Regional cooperation has been an enduring feature of Latin American politics for more than half a century. With the turn of the century, regional organizations moved beyond traditional free trade issues to embrace cooperation in broader social policy areas. A recent literature relates this change to the left turn in the region, especially in South America. Yet, in practice, relevant differences persist in terms of how social policy is regulated at the regional level. This article looks precisely into this variation. In essence, it studies regulatory cooperation in the Common Market of the South (MERCOSUR) and thus offers a comparative assessment of the institutions and policy instruments devised in two social areas: education and health. Using an original dataset on the documents passed by MERCOSUR between 1991 and 2016, the findings provide evidence that the definition of the policy problem matters as this affects the institutional mechanisms and the policy instruments and strategies devised to address them. In this context, different policy problem definitions seem to account for two distinct emerging patterns of social regulatory cooperation in the Southern Cone.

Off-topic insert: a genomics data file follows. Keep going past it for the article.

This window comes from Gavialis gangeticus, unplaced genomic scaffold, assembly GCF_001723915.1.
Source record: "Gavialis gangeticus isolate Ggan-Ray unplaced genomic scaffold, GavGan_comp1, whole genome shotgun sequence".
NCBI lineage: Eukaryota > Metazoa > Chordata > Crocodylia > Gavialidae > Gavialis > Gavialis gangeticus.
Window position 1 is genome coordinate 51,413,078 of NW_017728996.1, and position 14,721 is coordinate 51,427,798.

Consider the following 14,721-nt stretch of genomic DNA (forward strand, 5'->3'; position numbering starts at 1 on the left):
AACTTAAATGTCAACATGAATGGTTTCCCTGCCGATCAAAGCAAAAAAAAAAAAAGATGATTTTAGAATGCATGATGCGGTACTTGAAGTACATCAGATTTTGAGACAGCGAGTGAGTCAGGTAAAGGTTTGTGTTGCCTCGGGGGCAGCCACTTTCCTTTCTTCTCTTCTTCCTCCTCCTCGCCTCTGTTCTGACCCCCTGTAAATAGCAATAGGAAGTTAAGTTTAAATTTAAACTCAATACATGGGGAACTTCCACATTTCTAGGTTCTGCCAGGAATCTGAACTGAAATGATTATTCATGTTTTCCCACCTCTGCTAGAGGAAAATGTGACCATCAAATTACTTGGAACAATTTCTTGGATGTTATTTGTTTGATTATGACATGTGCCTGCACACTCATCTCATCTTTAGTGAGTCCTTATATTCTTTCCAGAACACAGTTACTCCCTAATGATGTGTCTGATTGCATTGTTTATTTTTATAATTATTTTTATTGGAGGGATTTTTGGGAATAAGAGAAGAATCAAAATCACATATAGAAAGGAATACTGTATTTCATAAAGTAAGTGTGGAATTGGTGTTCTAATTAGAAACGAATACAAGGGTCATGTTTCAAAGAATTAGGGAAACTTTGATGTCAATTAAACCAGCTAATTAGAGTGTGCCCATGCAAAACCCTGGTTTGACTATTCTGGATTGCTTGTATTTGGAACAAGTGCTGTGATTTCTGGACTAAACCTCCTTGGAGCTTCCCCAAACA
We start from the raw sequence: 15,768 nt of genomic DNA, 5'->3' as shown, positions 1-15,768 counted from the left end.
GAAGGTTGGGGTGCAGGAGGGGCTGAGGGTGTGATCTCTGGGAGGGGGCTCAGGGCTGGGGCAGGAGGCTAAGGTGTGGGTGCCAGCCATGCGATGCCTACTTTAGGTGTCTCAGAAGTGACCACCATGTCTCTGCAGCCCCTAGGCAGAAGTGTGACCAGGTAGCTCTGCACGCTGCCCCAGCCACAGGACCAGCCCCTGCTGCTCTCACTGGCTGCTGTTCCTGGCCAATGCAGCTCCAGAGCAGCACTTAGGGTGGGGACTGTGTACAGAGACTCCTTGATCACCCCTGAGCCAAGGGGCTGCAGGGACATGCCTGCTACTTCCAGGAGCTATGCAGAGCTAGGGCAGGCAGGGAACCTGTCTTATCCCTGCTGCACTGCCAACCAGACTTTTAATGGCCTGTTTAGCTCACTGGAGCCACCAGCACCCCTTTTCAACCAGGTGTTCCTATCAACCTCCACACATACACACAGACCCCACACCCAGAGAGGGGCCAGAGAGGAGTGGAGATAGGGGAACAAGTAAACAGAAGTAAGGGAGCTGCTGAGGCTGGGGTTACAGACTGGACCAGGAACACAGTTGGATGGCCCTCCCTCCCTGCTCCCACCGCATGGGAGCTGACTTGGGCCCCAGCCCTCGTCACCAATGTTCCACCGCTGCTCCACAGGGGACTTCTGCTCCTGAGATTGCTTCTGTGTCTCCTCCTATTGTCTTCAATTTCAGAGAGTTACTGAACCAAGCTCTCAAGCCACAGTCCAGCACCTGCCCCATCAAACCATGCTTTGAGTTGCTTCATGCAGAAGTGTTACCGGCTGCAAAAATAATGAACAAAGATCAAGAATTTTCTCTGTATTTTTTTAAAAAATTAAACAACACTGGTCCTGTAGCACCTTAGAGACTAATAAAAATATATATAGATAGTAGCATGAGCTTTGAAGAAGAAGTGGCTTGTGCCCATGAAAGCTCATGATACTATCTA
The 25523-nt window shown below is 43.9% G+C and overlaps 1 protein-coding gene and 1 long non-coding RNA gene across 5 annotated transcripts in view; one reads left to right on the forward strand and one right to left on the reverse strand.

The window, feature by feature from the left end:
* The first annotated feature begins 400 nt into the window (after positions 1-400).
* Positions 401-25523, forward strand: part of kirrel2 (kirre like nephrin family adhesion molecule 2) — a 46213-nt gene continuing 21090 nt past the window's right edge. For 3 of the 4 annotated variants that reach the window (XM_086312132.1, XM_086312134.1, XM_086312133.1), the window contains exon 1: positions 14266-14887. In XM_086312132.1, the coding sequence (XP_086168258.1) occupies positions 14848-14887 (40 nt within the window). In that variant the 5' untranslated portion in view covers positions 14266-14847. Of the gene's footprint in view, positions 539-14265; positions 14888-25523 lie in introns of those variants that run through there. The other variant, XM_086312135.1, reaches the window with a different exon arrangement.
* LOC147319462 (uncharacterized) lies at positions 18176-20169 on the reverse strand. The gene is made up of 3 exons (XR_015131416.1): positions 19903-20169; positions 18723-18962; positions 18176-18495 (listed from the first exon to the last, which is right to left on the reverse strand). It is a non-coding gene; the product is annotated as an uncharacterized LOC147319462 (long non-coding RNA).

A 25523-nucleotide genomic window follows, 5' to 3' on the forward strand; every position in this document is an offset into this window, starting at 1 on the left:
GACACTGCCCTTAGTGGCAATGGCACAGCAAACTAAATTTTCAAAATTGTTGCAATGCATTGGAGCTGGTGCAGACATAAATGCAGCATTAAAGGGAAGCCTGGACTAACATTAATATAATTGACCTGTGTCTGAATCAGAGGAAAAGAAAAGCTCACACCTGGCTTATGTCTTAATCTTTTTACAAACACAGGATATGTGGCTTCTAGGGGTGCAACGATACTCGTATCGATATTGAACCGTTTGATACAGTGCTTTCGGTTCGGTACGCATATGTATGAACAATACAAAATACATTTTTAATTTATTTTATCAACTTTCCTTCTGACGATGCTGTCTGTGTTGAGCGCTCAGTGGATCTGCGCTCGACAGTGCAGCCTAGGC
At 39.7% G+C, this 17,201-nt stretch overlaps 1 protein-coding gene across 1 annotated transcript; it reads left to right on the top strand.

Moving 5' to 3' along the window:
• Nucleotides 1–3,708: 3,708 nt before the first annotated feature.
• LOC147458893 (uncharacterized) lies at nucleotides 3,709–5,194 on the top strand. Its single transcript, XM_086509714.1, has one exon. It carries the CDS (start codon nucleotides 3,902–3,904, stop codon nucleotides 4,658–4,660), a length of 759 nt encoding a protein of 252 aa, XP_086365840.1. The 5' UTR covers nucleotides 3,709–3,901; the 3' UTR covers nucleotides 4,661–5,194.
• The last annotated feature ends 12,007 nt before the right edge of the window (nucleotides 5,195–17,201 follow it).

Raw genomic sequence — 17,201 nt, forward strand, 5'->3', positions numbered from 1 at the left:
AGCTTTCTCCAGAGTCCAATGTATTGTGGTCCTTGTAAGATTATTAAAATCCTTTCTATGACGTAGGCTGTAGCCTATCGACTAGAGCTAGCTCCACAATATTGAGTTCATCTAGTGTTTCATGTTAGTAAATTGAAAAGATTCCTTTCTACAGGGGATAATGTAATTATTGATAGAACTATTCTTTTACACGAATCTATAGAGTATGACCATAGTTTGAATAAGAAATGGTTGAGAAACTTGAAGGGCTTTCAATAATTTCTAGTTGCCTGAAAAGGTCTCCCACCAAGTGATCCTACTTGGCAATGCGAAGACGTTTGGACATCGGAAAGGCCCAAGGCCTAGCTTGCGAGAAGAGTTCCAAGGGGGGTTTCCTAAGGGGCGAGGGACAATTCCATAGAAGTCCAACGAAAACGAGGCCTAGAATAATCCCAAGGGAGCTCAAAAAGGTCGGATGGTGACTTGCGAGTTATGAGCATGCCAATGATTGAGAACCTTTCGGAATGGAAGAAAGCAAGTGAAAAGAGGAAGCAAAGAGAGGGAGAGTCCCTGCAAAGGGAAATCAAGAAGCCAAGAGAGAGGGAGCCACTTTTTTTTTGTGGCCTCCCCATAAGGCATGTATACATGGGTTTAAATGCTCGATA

Global Social Policy: An Interdisciplinary Journal of Public Policy and Social Development – SAGE
Published: Dec 1, 2018
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